HTML and CSS Reference
In-Depth Information
Figure 9-17. The positioned image is now inside the box due to its new positioning context
The positioned element overlaps the other content because it was removed from the flow and no longer
takes up space; the text flows normally, completely unaware that there's an image in its midst. We can
make some space for the image by padding the box, remembering to adjust its width accordingly:
.comment {
background-color: #e6f2f9;
width: 325px;
padding: 15px 135px 0 15px;
border: 2px solid #98b8cd;
margin: 0 0 15px;
position: relative;
}
In Figure 9-18 you'll see that the box now has reserved space for the positioned image. Padding counts as
part of the box when determining the location of an absolutely positioned descendant. The element is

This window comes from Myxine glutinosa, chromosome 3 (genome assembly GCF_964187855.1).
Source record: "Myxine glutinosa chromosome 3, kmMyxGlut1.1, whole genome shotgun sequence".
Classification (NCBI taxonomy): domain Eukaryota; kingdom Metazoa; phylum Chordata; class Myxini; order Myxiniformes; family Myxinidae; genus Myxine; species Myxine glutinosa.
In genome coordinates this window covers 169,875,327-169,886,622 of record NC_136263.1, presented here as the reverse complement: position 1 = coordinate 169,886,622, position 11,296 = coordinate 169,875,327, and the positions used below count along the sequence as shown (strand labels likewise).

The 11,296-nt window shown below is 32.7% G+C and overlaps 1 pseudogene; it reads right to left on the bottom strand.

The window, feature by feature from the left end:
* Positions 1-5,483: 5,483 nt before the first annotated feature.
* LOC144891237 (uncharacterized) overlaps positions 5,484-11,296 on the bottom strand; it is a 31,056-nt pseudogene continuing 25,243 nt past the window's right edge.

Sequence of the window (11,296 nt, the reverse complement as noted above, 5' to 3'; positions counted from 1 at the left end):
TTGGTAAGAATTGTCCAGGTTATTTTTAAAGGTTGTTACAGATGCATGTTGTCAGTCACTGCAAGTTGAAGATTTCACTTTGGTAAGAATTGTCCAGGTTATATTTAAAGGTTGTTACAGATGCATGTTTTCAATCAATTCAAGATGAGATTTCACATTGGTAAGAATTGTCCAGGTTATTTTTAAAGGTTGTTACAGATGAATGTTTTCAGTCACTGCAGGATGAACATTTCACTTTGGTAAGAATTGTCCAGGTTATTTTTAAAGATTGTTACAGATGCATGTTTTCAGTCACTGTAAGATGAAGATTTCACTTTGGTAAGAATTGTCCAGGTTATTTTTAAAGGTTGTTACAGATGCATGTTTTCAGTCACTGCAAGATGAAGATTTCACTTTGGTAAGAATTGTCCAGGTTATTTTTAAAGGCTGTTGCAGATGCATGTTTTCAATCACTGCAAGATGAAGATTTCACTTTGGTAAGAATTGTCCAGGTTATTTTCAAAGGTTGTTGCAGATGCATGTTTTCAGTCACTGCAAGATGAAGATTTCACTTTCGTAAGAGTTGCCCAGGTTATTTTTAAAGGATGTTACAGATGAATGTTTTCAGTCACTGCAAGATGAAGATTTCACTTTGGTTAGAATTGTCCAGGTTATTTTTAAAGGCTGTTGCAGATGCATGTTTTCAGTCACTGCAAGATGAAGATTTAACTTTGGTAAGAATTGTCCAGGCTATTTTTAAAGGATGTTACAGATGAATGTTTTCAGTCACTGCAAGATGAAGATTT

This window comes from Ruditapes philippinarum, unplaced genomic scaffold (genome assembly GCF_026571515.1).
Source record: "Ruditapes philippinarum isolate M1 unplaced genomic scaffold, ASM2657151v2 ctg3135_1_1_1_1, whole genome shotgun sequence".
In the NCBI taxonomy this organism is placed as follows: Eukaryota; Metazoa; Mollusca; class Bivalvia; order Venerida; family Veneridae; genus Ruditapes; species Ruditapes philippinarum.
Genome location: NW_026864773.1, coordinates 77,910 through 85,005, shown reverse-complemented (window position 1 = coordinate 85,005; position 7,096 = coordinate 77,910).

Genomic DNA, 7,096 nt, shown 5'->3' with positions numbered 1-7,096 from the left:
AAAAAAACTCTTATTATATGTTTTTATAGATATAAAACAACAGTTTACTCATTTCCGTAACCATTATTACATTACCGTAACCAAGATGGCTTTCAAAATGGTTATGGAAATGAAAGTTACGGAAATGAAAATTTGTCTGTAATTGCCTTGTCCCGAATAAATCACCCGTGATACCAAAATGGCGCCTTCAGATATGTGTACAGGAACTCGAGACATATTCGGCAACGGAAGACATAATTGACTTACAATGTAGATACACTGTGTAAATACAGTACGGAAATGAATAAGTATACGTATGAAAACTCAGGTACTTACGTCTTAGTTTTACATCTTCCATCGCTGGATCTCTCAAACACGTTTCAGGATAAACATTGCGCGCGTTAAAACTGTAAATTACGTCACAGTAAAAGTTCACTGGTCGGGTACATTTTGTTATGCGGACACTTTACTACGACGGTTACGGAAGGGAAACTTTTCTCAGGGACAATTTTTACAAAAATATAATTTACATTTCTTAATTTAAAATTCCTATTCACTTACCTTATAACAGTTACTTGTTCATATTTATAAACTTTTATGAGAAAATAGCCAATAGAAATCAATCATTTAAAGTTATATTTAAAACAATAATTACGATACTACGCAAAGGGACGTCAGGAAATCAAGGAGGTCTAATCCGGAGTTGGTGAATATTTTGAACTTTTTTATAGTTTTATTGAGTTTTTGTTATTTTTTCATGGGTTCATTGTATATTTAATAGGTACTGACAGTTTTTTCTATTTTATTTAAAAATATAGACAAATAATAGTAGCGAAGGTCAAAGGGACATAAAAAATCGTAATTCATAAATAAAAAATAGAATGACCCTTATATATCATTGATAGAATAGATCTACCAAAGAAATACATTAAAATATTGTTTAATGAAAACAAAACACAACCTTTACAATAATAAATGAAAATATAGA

offset from the calculated edge as the browser draws it, including any padding, but inside any borders or
margins.
Figure 9-18. Padding creates space for the positioned image. The content reflows within the confines of its narrower
width.
All is well and good, as long as the containing box is tall enough to accommodate the positioned element's
height. An absolutely positioned element doesn't affect the flow of surrounding content, so it has no effect
on the size of the box around it. If the box is short due to shorter content, and the positioned element
simply overlaps it, like you see in Figure 9-19.
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